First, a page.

Ville - I wanted to stay honest to myself and others while writing the lyrics and they were really personal. I wrote them for myself without any messages to others. Or maybe to certain persons.
RockUnited - It's the usual Sentenced material, dark and gloomy.
Sami - That too, but eventhough the theme is a band funeral, we tried adding different things there. So it's not a theme or concept album in that sense. But of course we've always carried a dark atmosphere with us, eventhough we've also always had some rays of sun coming through somewhere. It feels like we've captured on the album what we've gone through in the last two years. In that sense it's more deeper and we had to look inside ourselves what is best for this band and ourselves. In that sense we dug deeper into our thoughts than before. There's some songs that are almost two years old, but the process from start to finish took us about a year and a half.
From subject to another we suddenly tried thinking back when was the last time Sentenced played in the finnish metal festival Tuska and none of us weren't sure about the year. What a bunch of emptyheads, but the last time was 2003 and RockUnited actually wrote about that show. But on with the recording process. Ville mentioned staying in the studio was no different from earlier albums, they used as much time there as before, but still taking the time they needed. They're not thinking about time while recording, as long as they get it done in about six weeks that is.
Sami - It was about six weeks with the mixing and all. We concentrated on the album what we're about to put into it while in the studio. We worked about ten to twelve hours a day, only one day off each week. It's always an intensive thing and it has to be, if you start digging in too deep with each song you'll only spoil it. So it has to be a quick and quite painless process.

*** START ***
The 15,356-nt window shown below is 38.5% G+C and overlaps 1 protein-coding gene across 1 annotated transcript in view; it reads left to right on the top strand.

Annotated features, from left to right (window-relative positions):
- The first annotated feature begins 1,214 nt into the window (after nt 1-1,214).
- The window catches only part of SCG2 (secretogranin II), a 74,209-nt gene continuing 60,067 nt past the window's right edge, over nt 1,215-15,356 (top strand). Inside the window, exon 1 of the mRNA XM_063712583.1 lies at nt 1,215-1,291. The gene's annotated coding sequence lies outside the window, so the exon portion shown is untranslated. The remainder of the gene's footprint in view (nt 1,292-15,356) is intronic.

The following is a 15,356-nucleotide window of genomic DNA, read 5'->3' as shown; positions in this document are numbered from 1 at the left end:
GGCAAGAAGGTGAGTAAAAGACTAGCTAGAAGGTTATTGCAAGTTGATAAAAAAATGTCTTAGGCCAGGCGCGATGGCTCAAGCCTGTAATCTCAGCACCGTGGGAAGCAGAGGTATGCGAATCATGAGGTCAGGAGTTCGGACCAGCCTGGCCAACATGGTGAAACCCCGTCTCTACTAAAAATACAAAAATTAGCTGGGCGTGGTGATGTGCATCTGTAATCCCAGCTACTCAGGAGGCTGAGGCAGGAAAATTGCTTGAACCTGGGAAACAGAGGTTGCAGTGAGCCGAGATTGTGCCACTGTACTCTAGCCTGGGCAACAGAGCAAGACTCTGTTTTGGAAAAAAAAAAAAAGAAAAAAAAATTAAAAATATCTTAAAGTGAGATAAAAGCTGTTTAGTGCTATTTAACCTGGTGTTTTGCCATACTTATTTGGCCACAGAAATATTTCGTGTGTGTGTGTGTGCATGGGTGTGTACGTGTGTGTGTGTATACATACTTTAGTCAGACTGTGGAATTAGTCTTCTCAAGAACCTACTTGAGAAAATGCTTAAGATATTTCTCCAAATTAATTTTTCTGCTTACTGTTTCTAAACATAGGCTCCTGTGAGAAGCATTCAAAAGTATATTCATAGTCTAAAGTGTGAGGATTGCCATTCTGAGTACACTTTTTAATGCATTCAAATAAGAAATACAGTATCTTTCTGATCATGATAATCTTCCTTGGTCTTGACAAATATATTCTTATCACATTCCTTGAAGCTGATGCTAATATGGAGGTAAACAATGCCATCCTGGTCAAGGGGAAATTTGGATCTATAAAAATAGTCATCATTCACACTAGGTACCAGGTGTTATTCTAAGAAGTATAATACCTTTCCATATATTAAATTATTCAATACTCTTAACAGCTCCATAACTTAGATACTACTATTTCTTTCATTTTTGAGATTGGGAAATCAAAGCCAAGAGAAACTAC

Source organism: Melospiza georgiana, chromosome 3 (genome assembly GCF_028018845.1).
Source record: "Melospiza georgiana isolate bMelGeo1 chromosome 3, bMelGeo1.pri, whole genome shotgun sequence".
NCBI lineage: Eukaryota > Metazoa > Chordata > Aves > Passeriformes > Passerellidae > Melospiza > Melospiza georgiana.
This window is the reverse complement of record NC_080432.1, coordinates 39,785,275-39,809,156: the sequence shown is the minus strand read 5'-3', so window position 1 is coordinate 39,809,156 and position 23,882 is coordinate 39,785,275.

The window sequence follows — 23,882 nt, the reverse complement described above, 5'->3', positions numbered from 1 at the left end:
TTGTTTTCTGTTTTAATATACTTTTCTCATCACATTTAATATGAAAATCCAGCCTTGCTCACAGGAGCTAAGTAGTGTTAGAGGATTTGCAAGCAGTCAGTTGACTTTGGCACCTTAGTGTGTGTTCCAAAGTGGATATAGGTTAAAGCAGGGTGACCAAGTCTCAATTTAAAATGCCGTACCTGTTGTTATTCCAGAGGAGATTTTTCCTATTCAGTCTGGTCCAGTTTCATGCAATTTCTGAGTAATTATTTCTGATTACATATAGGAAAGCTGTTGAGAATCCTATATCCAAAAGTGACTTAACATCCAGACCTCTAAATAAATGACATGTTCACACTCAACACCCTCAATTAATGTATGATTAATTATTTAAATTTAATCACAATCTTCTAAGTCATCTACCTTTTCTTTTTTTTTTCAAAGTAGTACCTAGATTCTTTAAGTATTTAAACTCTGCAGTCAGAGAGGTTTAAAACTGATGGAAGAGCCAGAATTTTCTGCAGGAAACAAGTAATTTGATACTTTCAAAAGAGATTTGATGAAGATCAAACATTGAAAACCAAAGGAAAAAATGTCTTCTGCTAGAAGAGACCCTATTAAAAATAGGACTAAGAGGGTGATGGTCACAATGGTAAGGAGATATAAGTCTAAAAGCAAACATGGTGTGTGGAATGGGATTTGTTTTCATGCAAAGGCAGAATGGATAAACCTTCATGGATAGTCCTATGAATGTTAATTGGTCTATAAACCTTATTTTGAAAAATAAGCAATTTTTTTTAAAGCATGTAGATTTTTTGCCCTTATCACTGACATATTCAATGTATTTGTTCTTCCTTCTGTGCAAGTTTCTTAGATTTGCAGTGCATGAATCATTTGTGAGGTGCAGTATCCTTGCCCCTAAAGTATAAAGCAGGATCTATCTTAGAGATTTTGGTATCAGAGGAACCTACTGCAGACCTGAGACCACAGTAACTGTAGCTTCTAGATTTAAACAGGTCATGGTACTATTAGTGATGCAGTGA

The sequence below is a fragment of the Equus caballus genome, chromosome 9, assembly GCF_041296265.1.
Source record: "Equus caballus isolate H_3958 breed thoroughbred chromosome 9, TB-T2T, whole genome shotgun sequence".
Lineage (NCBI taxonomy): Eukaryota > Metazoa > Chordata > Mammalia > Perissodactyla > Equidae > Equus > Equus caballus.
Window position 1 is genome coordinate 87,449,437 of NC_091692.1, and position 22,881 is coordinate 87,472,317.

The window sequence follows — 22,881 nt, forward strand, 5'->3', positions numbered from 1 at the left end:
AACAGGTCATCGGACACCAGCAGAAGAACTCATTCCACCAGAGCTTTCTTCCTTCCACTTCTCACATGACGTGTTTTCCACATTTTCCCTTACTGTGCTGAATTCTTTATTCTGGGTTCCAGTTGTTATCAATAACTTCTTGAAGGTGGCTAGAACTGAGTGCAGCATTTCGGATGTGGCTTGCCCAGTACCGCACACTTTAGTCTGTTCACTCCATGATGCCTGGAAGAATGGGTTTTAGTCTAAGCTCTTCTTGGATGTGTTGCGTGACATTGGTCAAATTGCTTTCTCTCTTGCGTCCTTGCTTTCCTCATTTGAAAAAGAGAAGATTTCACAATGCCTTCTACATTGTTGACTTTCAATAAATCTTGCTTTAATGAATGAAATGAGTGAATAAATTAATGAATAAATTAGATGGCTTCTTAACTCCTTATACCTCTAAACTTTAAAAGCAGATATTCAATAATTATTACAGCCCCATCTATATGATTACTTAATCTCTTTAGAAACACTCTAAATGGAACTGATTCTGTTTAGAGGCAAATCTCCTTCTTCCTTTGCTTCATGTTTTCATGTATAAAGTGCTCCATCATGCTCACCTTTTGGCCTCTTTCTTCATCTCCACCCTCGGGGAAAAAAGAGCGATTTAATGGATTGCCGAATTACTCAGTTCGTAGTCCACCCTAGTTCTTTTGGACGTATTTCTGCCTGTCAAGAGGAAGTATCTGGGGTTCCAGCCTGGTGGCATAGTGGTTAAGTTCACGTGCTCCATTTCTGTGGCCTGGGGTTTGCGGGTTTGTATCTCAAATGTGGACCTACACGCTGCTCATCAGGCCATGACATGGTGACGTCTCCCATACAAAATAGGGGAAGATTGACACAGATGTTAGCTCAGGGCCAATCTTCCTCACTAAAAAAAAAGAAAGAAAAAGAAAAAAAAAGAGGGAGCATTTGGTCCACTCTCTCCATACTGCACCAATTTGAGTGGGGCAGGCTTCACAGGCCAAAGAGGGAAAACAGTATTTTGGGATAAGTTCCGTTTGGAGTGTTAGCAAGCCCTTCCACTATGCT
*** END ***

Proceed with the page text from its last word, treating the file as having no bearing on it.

Ville - When you work intensively you manage to keep the real feeling to it, which song needs more energy and whatever the thing is to each song. If you start toying more with the songs you'll only end up with a complitely different kind of material.
Sami - We could never go in the studio without the songs like some bands do, just jamming in the studio to see what they'll come up with. We'd only end up with crappy material like that and a hangover. You have to have it all done in your thoughts before going there and record it with the intensive feeling you've got at that moment.
RockUnited - Did you have that six weeks booked in advance ?
Sami - Yeah, you gotta have. The studios are booked in advance far to the future, even a year or so. You gotta have a certain period for it and it's mentally easier knowing when to start and when to finish and you have to get it all done in that time. But we've always booked enough time so we don't have to rush on things. If there's ever a day when we can't get anything done, we sleep over it and continue the next day.
RockUnited - How do you work under pressure then, knowing you've only got one week left ?
Ville - We've never actually come to that point, having a rush in finishing it.
Sami - And if we ever had anything like that we've concentrated on how to get more time, than just playing something and fast, there's no point in that. You better have a schedule, that's how it works for us. If we just went there thinking we'll see what we come up with for year 2007, whether we have two or 14 songs complited, it wouldn't work out.
Since having guests is IN these days, the guys admitted they've used a female vocalist on couple of songs on earlier albums, but with "The Funeral Album" they think you can't really call the outside people guests, as they're not some huge stars, just people who's output has worked for the songs. There's a mouth-organ solo which was played by Pasi Puolakka, also a choir of children and a singer called Kimmo Härmä in the background. But the band isn't bringing them out on the album cover in the typical way, sticking a label there screaming "featuring Michael Jackson" type of things and such. They were only searching for the right mood and addition for the album and based on that searched for the "guests". Where did they find the choir of children then ?